Minimum Custody Time The Committee said the current typical custody arrangement allowing non-custodial parents to have their children one day per week and every other weekend should be abandoned in favor of equal parenting time, which is in the child’s best interests. A minimum amount of guaranteed parenting time was included in the original proposed legislation as a presumption that could be overcome if certain circumstances called for it. That presumption included allowing non-custodial parents 35 percent of parenting time per week, which equates to about 60 hours. Now, an amendment has changed the language from presumptive to aspirational, or something a judge should desire to implement in custody cases. Taking it a Step Further Many parents’ rights groups who fought for the original bill were not pleased with the amendment. As a result, a new house bill was sponsored by State Representative John Cabello, who took the original draft one step further by making the 60 hours of parenting time a mandate. Those who support this bill say the mandate will deter parties to custody actions from employing whatever means necessary, including lying to a judge, to ensure they will be awarded custody of their child. Opponents say judges should be allowed to view each individual case and use their discretion in determining an appropriate parenting plan under the circumstances. The bill’s mandate would force judges to use one approach for every case they heard. Child Custody Attorney Both bills remain in the amendment stage in the House, and action on either remains to be seen. Some are expressing frustration that the amended bill would not address the primary concern or purpose of the original bill, especially since the original bill was drafted in light of the Committee’s recommendations from highly experienced and seasoned professionals in the legal field, as well as years of research. If you are or will soon be party to a child custody action, do not hesitate to consult with a skilled family law attorney who can immediately begin working diligently to protect your rights as a parent. Contact the attorneys at the Davi Law Group, LLC  today to schedule a consultation. We have successful experience representing clients in child custody and support matters. Our offices are located in Chicago, Wheaton, and Warrenville, Illinois.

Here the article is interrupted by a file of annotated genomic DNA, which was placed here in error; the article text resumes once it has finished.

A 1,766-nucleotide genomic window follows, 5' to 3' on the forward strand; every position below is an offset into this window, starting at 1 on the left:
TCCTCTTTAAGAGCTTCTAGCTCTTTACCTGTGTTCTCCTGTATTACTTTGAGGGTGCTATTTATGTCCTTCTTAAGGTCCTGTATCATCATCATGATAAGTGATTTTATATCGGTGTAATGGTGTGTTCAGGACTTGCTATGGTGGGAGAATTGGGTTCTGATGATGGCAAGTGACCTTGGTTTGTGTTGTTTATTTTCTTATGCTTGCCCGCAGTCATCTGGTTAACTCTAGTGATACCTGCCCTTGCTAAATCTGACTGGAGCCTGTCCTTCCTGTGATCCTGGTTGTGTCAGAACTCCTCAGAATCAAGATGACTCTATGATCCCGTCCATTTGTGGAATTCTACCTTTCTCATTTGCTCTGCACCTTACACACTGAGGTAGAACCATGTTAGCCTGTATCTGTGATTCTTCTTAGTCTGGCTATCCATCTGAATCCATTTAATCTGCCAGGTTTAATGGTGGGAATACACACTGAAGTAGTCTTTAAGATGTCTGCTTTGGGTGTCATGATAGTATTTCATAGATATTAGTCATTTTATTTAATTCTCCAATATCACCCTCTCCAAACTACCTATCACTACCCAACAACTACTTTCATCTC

Posted on in Divorce